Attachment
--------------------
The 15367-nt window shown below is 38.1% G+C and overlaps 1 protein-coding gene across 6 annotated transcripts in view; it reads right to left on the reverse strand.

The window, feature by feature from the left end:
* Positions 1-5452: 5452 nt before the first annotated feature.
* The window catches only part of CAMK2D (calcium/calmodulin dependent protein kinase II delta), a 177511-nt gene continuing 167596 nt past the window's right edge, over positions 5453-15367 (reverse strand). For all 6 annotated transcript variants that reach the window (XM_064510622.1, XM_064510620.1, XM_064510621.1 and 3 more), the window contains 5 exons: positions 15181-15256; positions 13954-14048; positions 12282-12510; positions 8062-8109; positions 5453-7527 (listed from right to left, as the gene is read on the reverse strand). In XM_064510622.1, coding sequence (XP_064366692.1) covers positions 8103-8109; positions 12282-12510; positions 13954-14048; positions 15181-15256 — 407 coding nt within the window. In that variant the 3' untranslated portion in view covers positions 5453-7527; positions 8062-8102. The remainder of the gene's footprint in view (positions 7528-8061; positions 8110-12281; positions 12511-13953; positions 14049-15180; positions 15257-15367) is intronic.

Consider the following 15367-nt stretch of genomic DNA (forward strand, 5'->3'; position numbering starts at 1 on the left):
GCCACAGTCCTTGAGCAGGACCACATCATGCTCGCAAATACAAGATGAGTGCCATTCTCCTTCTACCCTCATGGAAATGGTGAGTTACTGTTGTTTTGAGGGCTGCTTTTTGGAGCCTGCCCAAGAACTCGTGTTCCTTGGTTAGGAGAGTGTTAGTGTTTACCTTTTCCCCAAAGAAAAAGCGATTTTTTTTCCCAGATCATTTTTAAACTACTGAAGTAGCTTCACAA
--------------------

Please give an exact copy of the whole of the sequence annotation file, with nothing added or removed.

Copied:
The 15367-nt window shown below is 38.1% G+C and overlaps 1 protein-coding gene across 6 annotated transcripts in view; it reads right to left on the reverse strand.

The window, feature by feature from the left end:
* Positions 1-5452: 5452 nt before the first annotated feature.
* The window catches only part of CAMK2D (calcium/calmodulin dependent protein kinase II delta), a 177511-nt gene continuing 167596 nt past the window's right edge, over positions 5453-15367 (reverse strand). For all 6 annotated transcript variants that reach the window (XM_064510622.1, XM_064510620.1, XM_064510621.1 and 3 more), the window contains 5 exons: positions 15181-15256; positions 13954-14048; positions 12282-12510; positions 8062-8109; positions 5453-7527 (listed from right to left, as the gene is read on the reverse strand). In XM_064510622.1, coding sequence (XP_064366692.1) covers positions 8103-8109; positions 12282-12510; positions 13954-14048; positions 15181-15256 — 407 coding nt within the window. In that variant the 3' untranslated portion in view covers positions 5453-7527; positions 8062-8102. The remainder of the gene's footprint in view (positions 7528-8061; positions 8110-12281; positions 12511-13953; positions 14049-15180; positions 15257-15367) is intronic.

Consider the following 15367-nt stretch of genomic DNA (forward strand, 5'->3'; position numbering starts at 1 on the left):
GCCACAGTCCTTGAGCAGGACCACATCATGCTCGCAAATACAAGATGAGTGCCATTCTCCTTCTACCCTCATGGAAATGGTGAGTTACTGTTGTTTTGAGGGCTGCTTTTTGGAGCCTGCCCAAGAACTCGTGTTCCTTGGTTAGGAGAGTGTTAGTGTTTACCTTTTCCCCAAAGAAAAAGCGATTTTTTTTCCCAGATCATTTTTAAACTACTGAAGTAGCTTCACAA